What is the best network cable for wiring a home?

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Old 11-03-16, 11:48 AM
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What is the best network cable for wiring a home?

I'm looking into wiring my home with ethernet cables. What are some of the best cables or brand that is as close to future proof as possible?
 
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Old 11-03-16, 12:13 PM
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There is nothing that is future proof.

At this point if you want the best Ethernet cable you would use cat 6.
As far as brands.... no real preference. Actually.... the cable that comes out of the box easier is a plus as snags and kinks are detrimental to the data speed.

Handling and support of the cable is just as important for speed. No kinks, no sharp bends, no over tight staples, no over tight cable ties.
 
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Old 11-03-16, 01:07 PM
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Thank you for the response.
 
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Old 11-03-16, 01:26 PM
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I prefer running conduit instead of cable. You can use 3/4 inch ENT (plastic flexible conduit often called Smurf tube because it is blue) for runs containing a couple of Cat 5 or 6 cables plus two RG-6 coaxial cables and a Cat 3 (telephone only) to individual points where you might want them at some future date.

These would connect to increasingly larger PVC conduits all the way back to the "hub" where the modem, router(s), switches and video splitters are located. Then you only need to pull the cables you actually will be using rather than spending a huge amount of money up front, possibly running cable to a location you never use.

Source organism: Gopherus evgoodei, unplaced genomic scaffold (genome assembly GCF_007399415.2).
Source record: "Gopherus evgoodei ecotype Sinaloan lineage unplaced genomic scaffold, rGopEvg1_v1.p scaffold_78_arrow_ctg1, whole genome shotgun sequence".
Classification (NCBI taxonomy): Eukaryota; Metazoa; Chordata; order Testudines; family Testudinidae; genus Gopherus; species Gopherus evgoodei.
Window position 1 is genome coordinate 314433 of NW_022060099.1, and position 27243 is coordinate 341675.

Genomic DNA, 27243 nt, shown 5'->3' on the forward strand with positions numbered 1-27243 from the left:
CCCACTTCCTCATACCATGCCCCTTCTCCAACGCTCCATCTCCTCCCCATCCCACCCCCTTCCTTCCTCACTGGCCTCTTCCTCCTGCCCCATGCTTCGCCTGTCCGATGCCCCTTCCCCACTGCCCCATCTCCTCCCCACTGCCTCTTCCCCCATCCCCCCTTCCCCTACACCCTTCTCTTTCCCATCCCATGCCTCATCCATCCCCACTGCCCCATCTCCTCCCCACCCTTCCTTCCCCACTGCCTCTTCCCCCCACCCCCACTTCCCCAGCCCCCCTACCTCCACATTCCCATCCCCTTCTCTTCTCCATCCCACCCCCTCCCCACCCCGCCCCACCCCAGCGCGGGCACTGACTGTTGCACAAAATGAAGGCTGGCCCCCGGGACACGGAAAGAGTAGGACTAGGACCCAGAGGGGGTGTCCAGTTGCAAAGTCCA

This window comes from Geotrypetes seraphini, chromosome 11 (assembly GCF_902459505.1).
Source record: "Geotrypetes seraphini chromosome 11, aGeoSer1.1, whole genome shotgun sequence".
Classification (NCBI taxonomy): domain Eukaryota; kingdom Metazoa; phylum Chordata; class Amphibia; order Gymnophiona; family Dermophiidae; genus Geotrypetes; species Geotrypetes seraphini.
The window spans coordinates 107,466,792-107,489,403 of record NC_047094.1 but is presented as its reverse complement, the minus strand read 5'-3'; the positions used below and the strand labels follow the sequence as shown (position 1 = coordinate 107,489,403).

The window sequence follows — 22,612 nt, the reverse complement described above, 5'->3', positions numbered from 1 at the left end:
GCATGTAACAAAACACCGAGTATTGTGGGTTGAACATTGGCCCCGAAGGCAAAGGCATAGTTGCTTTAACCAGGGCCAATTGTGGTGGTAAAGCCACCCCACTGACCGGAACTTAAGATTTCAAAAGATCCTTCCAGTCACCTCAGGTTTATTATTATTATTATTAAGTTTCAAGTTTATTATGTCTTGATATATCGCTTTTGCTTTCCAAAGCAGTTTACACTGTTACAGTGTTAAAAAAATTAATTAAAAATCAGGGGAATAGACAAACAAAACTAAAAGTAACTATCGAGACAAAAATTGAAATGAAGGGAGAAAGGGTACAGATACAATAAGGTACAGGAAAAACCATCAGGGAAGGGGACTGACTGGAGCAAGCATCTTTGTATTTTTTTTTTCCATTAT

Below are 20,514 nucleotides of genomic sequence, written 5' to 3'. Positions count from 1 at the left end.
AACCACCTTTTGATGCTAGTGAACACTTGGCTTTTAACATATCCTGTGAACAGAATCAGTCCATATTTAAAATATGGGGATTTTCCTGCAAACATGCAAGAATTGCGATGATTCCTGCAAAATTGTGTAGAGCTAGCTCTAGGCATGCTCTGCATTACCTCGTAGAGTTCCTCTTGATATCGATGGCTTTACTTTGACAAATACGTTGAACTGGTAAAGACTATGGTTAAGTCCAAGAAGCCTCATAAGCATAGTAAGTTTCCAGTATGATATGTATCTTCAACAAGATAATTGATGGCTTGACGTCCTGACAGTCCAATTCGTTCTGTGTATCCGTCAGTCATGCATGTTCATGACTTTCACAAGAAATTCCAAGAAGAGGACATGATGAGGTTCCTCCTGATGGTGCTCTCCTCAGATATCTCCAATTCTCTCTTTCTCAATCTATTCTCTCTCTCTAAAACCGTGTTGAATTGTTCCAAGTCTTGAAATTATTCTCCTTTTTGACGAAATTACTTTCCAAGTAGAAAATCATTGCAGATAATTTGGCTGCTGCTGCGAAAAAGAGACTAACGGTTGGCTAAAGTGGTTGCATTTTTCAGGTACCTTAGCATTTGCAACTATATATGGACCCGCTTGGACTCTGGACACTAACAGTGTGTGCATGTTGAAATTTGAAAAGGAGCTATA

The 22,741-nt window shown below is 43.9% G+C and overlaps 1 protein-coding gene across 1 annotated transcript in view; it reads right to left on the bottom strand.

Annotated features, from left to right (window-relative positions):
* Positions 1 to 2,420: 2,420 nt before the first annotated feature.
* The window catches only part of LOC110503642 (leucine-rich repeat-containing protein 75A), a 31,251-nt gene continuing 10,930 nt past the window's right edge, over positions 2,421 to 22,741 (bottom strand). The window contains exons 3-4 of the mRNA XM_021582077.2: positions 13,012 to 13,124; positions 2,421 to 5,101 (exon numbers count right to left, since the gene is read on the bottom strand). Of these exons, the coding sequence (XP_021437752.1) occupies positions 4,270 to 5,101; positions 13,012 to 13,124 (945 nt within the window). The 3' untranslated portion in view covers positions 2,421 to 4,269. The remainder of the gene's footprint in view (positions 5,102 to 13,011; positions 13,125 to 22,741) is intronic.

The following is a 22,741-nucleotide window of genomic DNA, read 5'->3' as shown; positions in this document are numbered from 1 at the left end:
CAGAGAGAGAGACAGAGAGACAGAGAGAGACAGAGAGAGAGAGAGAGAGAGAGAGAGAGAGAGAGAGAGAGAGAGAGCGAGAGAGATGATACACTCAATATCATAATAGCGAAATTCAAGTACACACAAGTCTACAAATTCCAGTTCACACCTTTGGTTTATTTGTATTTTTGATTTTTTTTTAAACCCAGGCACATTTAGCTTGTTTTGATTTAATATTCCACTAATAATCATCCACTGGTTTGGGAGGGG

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Old 11-04-16, 04:36 PM
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Is conduit really needed for interior use? It seems to me that it would be extra cost.
 
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Old 11-04-16, 06:28 PM
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Conduit is probably not needed although in a crawlspace it will protect the cables from being chewed on by rodents. The reason for conduit is that it can be installed during construction, or retrofitted to places where you might want cables at a later time.

Using PVC conduit is FAR less expensive than running cables, especially multiple cables, to areas where you now think you might want service but in the end never use.

I doubt that I have even thirty bucks in my conduit whereas I would have had double or maybe even triple that had I run a full set of cables. Conduit also makes a MUCH nicer looking job AND it allows for changes in the future.
 
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Old 11-05-16, 06:31 AM
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I didn't know that rodents were in the equation.
 
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Old 11-05-16, 08:49 AM
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Sounds like conduit is much closer to "future proof" ask questions. However, I don't think in my current situations I'll need to install conduit because I have a small house with drop ceiling tiles that conduit will be overkill. But yes, thank you for the suggestions. I will have think about that once I have more than just ethernet cable that I need to run through the house.